Conard's Photo Etching Blog

From micro to nano: How photo etching & electroforming meet tiny needs

Posted by Kathleen Stillman on Apr 24, 2015 3:41:00 AM
Kathleen Stillman
Find me on:
Google Logo
Photo etching and electroforming help OEMs reach micro and nano scale standards without compromising on quality.

One of the accelerating trends in manufacturing today is micromanufacturing. From medical, to microelectronics, to scientific instruments, to RF & Microwave, OEMs are looking for ways to make their devices smaller without sacrificing functionality. In fact, most devices need to pack more functionality into smaller packages.  This need is being driven by the rapid evolution of the "Internet of Things"  Gartner, Inc. forecasts that 4.9 billion connected things will be in use in 2015, up 30 percent from 2014, and will reach 25 billion by 2020. The IoT has become a powerful force for business transformation, and its disruptive impact will be felt across all industries and all areas of society.  And it will be up to manufacturers to find solutions to deliver this technology.

"The photo etching process is well-suited for small precision metal parts."

Despite advancements in their technologies, many conventional fabrication processes are unable to make parts on a scale that OEMs require. In the future, "micro and nano" needs will be more pronounced. For OEMs unconventional manufacturing processes like photo etching and electroforming may be the most effective solutions for volume production of very small-scale parts. 

Photo etching - a precision micromanufacturing process
The photo etching process is well-suited for small precision metal parts. Because the parts are chemically etched all at once, we can produce intricate geometries without creating burrs or distortions on any edges, sidewalls or holes. Using phototools, we don't have to worry about tool wear that leads to dimensional variation.

Through etching, we can fabricate parts down to about .020" in materials as thin as .001". In etching, the minimum hole/slot ratio must be at least 110 percent of metal thickness, though we can adjust the aspect ratio to make them different sizes on each side of the sheet. We can reliably hold tolerances to +/- 15% of metal thickness, ensuring part quality.

Here are some other advantages photo etching has for micromanufacturing:

  • Most photo tools are about $300 or less. They can also be reused, allowing for large batches from just one tool.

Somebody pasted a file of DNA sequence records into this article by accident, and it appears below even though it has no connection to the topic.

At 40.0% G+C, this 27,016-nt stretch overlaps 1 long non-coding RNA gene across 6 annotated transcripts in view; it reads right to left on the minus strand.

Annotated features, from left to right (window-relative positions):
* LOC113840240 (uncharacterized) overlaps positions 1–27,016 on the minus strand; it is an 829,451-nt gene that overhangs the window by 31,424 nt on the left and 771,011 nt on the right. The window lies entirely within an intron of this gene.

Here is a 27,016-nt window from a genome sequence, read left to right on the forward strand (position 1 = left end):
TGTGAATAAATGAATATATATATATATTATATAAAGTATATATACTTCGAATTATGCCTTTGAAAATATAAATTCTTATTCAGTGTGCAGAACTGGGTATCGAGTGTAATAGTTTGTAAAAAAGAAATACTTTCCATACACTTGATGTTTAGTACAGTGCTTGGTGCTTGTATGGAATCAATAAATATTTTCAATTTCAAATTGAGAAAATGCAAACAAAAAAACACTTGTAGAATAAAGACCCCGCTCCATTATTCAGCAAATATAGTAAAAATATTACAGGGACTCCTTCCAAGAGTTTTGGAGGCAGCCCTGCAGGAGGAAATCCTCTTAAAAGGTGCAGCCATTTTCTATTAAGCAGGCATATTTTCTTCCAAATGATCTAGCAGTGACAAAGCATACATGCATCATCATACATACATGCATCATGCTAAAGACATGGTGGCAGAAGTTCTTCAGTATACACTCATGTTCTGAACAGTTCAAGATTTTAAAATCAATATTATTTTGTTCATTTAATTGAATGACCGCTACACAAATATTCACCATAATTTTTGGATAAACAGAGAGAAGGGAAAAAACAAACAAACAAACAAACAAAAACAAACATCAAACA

• We can have your tools ready in about a day, keeping lead times short.
  • Design changes are easy and cheap thanks to low tooling costs.
  • Expertise with a wide variety of metals.
  • Etching does not alter the composition of the metal or expose it to heat - parts come free of mechanical/thermal distortions and burrs.
  • Drawing block tolerances of +/-.005" are achievable on metals up to .032" thick.
OEMs are increasingly turning to the "micro" processes to meet their small-scale needs.OEMs are turning to the "micro" processes to meet their small-scale needs.

Electroforming - the most "micro" of the micro processes?
There are a few competing definitions of electroforming, but ASTM B892-93 provides one that will satisfy most practitioners: "Electroforming is the production or reproduction of articles by electrodeposition upon a mandrel or mould that is subsequently separated from the deposit."

With electroforming, we can build a totally new part one particle at a time, giving us a high level of control over the process and keeping those miniscule parts exactly as they appear on the drawing. We have the ability to electroform parts that have a thickness between .0005" and .020". Holes and other design features on an electroformed part can be brought down to about .002", while holding tolerances of about +/- .0003".

Electroforming has proven useful in the MEMS and medical fields and is used to create sieves, meshes, screens, ligatures and other parts. Microlithography techniques developed in the semiconductor industry are readily applied to the creation of templates for electroforming.


For more information, please download our free guides:

Download The  Design Guide             Introduction to  Electroforming


If you're an engineer or designer with "micro" designs, call us at 800-443-5218 or email us at to see how our processes can help you.

Topics: Electroforming